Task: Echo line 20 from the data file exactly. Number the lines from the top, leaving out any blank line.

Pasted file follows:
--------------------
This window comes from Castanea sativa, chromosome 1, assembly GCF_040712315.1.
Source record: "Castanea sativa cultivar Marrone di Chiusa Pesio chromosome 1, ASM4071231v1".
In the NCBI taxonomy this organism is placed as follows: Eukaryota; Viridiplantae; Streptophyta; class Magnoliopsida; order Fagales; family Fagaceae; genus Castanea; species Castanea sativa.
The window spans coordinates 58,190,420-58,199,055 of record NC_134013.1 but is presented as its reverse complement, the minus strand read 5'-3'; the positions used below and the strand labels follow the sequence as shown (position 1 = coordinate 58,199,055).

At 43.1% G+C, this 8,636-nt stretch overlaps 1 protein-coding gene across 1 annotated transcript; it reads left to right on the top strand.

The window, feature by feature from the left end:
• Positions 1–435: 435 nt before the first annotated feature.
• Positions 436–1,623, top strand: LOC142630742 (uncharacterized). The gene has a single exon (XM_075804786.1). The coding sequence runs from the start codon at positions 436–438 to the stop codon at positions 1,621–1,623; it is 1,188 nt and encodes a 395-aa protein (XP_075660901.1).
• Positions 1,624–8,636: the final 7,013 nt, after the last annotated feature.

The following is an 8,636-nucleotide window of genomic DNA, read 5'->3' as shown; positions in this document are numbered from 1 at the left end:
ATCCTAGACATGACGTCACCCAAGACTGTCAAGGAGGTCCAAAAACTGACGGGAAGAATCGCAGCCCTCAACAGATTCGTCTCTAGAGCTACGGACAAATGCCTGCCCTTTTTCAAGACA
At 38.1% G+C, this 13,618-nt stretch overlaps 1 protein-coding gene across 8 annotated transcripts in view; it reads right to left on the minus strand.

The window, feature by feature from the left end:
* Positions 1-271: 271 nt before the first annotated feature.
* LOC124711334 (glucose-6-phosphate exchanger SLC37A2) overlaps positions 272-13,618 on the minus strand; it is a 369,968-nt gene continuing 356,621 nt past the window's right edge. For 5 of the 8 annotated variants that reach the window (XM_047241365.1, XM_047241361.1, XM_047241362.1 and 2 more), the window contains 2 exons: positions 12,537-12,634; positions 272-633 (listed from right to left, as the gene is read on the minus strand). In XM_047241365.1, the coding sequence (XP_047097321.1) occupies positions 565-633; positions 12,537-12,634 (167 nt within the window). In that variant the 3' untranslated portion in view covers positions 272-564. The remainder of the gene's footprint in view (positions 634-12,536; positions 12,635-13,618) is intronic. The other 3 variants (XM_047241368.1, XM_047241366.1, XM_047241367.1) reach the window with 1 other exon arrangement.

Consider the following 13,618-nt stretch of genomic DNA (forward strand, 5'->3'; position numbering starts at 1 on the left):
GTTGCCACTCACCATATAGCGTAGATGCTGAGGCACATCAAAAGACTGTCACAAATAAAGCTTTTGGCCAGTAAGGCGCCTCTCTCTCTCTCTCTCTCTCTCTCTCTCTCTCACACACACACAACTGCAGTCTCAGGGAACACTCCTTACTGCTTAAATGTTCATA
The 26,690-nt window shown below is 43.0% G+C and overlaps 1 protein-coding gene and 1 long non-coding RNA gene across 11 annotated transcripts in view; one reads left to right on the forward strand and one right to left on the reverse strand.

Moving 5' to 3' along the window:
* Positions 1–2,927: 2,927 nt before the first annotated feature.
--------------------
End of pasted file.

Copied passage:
* Positions 1–2,927: 2,927 nt before the first annotated feature.